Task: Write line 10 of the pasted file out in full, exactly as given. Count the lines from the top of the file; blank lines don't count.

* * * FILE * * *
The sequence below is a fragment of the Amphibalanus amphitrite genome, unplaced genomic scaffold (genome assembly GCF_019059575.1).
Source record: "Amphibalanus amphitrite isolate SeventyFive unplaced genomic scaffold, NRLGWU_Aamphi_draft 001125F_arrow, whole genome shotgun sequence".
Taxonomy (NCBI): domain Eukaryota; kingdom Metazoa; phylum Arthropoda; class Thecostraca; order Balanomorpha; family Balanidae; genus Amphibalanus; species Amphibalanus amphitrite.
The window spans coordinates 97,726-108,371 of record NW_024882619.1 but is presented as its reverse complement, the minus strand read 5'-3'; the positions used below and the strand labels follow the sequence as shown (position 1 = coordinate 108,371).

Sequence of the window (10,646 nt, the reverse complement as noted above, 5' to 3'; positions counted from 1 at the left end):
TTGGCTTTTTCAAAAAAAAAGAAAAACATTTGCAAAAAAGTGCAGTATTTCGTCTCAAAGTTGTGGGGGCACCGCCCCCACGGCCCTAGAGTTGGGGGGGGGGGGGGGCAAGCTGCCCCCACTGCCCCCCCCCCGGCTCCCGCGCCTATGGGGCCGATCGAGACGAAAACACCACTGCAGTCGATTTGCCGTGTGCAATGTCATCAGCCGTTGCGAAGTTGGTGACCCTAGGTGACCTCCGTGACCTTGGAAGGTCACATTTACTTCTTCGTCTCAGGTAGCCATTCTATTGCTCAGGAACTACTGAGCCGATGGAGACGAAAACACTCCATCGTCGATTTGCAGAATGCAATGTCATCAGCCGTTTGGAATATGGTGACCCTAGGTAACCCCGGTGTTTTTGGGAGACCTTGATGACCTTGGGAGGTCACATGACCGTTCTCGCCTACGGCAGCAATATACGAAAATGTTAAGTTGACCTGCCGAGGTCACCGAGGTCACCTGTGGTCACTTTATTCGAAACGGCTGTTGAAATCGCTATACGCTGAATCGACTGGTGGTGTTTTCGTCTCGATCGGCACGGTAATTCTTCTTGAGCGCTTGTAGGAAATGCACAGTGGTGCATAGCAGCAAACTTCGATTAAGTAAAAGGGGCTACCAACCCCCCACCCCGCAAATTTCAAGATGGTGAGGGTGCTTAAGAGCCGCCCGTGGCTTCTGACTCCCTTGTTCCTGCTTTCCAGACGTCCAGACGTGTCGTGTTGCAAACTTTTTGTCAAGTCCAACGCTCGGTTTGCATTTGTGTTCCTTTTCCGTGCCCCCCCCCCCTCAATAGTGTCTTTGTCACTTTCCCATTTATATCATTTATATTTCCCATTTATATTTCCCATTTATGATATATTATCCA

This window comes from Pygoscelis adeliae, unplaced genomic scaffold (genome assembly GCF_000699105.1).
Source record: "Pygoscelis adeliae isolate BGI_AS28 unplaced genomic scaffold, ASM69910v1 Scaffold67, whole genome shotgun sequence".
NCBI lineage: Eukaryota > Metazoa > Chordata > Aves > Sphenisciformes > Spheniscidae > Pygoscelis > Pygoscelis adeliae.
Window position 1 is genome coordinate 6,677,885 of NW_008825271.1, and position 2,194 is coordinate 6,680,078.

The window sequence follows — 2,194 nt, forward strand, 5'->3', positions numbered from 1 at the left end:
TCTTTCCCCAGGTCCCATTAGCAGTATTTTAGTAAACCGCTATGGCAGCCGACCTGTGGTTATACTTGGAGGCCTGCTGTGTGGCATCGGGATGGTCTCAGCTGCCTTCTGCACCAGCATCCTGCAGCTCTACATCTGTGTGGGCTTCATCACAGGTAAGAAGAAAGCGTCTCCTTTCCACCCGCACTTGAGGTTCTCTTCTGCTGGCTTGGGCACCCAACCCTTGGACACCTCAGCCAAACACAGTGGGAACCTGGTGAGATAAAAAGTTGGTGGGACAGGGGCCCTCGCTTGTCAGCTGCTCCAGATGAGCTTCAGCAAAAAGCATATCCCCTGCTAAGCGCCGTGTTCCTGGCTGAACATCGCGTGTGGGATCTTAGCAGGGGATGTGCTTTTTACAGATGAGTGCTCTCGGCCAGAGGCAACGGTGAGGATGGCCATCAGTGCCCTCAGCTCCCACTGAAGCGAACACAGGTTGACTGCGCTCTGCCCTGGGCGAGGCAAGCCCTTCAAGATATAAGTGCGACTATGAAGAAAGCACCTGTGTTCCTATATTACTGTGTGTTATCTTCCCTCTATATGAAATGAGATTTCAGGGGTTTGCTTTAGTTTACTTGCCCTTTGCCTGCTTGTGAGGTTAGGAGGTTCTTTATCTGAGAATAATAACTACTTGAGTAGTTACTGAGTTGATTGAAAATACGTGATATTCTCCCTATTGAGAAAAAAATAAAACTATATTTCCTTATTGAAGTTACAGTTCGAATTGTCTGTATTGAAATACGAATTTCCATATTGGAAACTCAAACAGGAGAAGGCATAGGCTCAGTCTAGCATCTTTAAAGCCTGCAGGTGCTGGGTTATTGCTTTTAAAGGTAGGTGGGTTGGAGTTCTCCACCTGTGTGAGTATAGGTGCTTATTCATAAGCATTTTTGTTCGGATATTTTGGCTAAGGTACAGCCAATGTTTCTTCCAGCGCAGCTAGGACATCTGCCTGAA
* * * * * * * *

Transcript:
Window position 1 is genome coordinate 6,677,885 of NW_008825271.1, and position 2,194 is coordinate 6,680,078.